THE LEACH WHEEL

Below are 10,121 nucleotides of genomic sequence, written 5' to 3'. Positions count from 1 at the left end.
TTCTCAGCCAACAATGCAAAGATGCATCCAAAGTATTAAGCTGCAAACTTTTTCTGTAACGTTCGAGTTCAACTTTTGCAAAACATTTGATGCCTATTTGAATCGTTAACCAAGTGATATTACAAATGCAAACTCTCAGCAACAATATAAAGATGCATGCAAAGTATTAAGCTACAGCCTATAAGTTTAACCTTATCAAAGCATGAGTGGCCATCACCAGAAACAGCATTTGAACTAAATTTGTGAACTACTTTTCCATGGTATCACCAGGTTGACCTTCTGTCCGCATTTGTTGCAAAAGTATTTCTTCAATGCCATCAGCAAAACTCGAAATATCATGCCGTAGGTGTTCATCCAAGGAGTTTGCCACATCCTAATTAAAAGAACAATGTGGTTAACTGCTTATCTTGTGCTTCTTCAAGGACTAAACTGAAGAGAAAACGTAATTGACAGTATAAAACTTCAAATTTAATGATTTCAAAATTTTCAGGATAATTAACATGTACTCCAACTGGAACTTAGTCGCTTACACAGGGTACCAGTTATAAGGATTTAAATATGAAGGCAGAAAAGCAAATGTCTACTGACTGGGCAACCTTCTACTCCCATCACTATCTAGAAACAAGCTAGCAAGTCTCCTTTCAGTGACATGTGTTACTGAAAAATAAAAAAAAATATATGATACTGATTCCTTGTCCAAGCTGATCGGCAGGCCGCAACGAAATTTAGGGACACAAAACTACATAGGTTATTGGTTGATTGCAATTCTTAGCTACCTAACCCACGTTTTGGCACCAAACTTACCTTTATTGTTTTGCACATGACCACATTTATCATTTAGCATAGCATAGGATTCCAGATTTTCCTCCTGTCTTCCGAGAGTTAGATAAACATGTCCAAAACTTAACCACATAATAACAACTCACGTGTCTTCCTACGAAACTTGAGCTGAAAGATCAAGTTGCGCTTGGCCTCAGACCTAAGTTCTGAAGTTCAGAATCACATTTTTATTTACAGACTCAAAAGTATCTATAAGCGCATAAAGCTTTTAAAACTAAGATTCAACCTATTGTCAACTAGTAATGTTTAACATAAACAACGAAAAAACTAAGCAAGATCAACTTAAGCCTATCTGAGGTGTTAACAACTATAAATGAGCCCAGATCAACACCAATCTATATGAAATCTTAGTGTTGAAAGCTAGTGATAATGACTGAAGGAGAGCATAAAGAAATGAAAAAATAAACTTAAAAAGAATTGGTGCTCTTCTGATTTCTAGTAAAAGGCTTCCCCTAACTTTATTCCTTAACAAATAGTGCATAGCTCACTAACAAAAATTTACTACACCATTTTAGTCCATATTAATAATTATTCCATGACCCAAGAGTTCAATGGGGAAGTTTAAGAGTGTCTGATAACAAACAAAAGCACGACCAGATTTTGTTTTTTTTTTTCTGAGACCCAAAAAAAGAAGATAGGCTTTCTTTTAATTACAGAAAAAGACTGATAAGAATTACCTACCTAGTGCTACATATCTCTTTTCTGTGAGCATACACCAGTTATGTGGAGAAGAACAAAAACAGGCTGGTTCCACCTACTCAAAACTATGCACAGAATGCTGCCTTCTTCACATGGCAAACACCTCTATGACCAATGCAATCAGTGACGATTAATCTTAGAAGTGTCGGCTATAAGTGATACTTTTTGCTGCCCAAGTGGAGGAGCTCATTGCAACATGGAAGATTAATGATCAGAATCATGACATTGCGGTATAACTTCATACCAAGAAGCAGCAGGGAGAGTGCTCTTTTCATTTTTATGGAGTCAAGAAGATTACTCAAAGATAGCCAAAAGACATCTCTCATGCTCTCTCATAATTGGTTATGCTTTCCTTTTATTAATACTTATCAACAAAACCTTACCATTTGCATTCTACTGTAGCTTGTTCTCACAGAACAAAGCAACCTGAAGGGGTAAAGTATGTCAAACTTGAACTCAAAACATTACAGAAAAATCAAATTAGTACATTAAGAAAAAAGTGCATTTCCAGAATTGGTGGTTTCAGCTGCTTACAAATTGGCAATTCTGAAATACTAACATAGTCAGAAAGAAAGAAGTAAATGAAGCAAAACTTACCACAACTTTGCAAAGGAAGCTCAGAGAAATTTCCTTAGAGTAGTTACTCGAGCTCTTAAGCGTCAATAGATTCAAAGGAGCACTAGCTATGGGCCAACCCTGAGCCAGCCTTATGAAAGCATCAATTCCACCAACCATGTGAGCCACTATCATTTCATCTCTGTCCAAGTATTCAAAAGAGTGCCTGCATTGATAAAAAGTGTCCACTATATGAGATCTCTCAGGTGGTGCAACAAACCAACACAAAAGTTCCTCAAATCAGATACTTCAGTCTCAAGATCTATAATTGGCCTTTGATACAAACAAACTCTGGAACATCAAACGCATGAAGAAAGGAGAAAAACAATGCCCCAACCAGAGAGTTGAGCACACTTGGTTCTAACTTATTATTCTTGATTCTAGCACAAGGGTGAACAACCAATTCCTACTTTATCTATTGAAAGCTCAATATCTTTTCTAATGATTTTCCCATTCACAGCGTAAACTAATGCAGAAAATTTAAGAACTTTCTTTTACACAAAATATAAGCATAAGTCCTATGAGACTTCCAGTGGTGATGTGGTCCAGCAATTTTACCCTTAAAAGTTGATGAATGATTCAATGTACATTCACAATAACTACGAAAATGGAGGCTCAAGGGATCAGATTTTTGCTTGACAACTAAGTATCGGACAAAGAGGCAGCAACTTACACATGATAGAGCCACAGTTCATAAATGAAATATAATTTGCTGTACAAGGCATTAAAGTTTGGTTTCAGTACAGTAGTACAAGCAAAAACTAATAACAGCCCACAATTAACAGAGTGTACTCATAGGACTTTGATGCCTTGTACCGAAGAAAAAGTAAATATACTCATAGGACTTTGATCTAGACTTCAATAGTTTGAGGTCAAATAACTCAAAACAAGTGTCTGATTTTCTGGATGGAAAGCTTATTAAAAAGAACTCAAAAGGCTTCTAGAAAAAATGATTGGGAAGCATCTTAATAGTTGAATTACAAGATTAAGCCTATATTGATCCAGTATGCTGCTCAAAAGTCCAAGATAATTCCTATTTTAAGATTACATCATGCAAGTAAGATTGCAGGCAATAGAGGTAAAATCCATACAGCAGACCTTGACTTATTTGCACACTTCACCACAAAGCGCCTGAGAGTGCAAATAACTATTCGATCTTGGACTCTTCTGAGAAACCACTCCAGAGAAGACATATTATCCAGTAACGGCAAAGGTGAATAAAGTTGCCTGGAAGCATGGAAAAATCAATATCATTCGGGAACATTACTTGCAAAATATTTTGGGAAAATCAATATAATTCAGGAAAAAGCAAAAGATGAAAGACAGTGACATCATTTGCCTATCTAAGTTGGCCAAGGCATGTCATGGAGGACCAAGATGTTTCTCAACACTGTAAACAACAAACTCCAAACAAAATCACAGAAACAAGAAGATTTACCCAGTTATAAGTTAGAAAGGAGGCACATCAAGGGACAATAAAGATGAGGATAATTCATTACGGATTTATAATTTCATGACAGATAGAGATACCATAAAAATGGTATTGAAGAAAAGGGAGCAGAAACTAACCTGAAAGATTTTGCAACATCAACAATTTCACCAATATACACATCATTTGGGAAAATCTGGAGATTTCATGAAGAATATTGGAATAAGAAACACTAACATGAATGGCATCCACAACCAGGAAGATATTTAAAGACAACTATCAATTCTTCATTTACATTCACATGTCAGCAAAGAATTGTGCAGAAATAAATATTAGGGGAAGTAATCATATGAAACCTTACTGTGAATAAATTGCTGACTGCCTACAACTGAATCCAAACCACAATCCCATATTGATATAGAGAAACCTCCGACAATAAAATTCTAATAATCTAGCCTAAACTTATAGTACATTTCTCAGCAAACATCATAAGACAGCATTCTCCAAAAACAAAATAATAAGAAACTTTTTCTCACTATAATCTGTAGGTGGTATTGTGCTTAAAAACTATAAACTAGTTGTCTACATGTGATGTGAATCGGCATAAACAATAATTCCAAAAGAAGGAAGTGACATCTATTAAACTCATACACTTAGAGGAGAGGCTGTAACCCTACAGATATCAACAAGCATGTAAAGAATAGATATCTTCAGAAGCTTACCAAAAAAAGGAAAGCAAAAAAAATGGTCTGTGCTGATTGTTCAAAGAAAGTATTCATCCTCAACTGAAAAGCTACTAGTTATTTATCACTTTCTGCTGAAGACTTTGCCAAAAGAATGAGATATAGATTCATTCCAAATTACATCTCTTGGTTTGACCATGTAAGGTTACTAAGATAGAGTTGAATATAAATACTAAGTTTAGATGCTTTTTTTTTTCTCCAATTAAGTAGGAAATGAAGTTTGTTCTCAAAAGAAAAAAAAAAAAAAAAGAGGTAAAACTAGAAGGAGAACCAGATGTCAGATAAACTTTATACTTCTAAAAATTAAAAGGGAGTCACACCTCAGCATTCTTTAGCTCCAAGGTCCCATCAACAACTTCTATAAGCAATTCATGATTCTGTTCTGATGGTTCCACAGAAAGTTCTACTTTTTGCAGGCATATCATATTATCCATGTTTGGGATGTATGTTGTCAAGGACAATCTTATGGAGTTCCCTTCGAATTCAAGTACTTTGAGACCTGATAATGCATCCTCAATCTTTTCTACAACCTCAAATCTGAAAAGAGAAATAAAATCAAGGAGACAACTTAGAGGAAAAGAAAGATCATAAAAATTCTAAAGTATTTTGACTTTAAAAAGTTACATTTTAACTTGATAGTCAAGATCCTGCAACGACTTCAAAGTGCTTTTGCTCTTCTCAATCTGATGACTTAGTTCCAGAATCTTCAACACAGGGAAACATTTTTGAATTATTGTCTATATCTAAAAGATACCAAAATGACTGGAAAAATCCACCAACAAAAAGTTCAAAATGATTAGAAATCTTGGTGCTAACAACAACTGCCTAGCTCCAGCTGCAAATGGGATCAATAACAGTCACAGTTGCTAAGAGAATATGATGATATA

The distinctive kick wheel used at the Leach Pottery was originally designed by Dicon Nance (son of Robert Morton Nance) with modifications by David Leach. Dicon was an apprentice at the Pottery during the 1920s. At that time potters’ wheels were quite crude in design. Dicon was concerned by some of the overly laborious methods in use at the Leach Pottery and devised the wheel as an elegant and practical solution. The design was very successful for the following reasons: its 3 legs prevented the wheel from rocking on an uneven floor; the treadle was suspended from a chain which could be adjusted to match the length of the potter’s lower leg so it described the same arc as the foot; the bearing on the crank shaft was made of leather to tolerate this arc; a fly wheel, which had lead inserts to adjust according to the weight of clay being thrown, was mounted within reach of the other foot which could be used to assist with stopping and starting. Leach wheels were originally made by Dicon but when he left the pottery he gave the design to Bernard's son David. David later sold the design to a company in Newton Abbot, Devon UK and they became available world-wide. The Leach kick wheel is now recognized as the archetypal English potters’ wheel.